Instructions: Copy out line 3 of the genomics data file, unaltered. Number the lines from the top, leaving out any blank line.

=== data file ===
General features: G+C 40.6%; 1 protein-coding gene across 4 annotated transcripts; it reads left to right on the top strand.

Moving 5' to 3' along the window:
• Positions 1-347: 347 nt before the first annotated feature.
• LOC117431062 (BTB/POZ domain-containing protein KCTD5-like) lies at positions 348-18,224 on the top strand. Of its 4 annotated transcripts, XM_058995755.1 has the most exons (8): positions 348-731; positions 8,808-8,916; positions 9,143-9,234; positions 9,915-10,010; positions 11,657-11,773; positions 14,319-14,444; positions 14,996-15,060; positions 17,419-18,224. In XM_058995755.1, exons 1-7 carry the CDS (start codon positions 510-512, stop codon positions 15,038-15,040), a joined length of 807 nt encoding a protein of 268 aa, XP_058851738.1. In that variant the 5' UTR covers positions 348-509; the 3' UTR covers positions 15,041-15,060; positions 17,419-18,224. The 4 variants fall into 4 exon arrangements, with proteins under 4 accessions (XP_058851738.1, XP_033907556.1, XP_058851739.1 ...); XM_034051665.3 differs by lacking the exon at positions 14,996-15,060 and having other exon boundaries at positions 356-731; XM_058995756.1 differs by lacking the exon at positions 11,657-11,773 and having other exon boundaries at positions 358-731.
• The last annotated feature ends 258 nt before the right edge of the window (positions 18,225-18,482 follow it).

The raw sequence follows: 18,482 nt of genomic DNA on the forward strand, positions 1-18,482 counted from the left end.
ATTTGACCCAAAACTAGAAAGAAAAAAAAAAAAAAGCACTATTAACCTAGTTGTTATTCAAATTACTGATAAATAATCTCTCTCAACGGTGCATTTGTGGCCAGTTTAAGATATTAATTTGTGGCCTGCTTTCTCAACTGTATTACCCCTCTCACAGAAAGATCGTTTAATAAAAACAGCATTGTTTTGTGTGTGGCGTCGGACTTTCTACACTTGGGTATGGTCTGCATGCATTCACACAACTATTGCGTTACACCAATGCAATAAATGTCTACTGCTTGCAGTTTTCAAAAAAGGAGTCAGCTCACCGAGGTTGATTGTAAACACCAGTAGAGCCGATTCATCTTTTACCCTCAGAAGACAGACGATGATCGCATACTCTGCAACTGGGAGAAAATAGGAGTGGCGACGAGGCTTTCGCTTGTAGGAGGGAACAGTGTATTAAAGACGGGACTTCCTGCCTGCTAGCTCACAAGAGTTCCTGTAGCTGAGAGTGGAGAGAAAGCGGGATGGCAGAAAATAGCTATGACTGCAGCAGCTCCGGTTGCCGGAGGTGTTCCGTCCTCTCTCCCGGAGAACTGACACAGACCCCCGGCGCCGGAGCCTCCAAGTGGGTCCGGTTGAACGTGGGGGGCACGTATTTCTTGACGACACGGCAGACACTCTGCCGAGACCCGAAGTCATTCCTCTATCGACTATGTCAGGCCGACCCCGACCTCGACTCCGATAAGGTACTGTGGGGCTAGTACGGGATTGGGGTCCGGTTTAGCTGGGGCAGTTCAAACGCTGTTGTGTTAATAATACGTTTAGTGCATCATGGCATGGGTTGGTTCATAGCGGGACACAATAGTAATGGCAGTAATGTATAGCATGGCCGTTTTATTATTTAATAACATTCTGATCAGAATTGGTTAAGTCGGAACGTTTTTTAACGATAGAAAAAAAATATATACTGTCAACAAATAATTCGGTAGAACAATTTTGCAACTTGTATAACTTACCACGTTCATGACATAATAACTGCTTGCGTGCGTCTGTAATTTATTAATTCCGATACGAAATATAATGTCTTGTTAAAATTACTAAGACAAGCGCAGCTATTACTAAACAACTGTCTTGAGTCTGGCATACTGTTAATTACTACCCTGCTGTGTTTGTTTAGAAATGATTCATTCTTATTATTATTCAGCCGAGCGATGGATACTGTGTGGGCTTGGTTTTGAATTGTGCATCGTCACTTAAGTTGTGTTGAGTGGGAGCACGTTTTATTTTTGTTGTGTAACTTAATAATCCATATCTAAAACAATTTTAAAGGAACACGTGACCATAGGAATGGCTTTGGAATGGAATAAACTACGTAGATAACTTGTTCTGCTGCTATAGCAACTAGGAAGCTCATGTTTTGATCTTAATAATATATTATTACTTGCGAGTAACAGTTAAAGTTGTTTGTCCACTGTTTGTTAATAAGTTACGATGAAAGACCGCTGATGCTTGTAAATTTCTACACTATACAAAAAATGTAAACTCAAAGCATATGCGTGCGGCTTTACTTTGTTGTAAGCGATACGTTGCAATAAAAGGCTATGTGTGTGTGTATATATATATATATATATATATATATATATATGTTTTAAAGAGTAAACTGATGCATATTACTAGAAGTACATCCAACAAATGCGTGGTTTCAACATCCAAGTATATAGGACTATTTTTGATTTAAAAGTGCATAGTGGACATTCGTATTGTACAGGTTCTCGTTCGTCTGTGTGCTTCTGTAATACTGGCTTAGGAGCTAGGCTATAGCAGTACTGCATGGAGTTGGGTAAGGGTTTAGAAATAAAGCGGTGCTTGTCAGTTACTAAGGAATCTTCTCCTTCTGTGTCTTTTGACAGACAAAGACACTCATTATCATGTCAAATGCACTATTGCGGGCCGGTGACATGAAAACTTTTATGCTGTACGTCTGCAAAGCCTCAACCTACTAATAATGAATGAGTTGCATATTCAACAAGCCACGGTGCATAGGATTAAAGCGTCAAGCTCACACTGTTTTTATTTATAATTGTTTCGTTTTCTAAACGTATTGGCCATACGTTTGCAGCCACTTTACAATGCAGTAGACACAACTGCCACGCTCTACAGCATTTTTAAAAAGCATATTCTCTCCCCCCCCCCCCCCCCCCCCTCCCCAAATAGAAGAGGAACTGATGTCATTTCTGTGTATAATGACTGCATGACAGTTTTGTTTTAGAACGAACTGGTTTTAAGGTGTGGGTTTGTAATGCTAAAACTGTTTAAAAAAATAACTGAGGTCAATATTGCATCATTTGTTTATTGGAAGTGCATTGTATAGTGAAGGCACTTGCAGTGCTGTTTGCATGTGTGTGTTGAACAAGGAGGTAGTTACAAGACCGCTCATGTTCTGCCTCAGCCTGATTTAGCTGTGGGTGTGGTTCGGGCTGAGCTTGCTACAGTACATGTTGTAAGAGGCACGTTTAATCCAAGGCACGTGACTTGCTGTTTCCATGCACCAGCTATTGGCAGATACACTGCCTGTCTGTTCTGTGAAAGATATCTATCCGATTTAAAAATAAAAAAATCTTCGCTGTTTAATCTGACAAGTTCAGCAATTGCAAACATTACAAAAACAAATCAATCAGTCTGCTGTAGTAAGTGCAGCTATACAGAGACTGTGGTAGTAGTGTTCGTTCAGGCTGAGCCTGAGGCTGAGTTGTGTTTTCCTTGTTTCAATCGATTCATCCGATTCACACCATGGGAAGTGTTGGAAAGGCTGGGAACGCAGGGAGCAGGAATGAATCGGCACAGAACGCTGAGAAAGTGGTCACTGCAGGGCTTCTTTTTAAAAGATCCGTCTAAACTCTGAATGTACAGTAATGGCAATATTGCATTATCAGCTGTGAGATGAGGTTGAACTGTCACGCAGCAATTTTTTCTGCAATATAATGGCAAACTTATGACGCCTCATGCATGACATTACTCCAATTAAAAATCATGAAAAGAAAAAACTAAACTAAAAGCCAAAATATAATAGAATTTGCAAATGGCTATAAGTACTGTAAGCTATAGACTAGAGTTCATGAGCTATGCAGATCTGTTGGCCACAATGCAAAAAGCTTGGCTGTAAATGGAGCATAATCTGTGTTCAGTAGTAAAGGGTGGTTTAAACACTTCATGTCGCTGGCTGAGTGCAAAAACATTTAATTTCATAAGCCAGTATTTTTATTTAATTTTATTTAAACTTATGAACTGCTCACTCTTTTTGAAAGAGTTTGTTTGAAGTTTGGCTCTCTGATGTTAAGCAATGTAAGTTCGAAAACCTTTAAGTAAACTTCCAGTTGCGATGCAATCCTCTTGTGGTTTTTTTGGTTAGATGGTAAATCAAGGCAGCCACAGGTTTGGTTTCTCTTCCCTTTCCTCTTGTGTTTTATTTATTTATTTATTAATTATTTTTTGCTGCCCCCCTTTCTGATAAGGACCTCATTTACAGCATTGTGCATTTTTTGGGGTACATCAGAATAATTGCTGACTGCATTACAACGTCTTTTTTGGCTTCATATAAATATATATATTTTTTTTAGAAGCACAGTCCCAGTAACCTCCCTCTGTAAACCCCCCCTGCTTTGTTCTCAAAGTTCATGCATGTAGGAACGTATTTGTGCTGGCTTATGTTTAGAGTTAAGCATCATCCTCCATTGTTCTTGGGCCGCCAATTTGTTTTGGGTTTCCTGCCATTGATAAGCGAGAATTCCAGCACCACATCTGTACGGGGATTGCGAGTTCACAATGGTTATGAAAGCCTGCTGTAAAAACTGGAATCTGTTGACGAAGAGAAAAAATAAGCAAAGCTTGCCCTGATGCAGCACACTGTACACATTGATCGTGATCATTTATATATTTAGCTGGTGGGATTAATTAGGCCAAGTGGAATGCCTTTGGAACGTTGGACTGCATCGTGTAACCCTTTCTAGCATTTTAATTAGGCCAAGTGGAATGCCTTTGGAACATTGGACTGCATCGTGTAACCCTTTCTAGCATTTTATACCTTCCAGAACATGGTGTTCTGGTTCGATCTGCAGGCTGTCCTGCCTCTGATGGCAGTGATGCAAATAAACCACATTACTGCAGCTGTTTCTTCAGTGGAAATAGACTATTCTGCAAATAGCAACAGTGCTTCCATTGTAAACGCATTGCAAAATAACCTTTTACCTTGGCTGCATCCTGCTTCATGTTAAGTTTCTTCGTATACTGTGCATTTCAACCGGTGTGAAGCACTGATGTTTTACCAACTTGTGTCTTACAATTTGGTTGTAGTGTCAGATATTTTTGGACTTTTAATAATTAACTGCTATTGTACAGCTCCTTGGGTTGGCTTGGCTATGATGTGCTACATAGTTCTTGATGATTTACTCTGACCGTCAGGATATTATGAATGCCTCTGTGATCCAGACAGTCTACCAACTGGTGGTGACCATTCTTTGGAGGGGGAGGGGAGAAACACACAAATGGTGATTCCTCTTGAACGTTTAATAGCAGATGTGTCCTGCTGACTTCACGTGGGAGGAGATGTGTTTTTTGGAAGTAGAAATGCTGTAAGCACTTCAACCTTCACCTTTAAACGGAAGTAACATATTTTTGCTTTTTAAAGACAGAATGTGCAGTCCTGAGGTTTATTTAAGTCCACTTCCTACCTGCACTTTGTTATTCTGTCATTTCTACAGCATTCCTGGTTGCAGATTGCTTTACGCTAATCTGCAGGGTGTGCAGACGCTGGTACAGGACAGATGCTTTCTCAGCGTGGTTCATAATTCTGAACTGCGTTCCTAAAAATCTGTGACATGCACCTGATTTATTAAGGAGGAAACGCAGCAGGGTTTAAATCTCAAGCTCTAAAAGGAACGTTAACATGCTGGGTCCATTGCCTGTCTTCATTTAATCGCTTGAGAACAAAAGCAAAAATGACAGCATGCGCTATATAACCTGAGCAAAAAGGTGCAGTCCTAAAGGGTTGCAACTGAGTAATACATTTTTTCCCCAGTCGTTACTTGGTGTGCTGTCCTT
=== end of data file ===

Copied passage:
• Positions 1-347: 347 nt before the first annotated feature.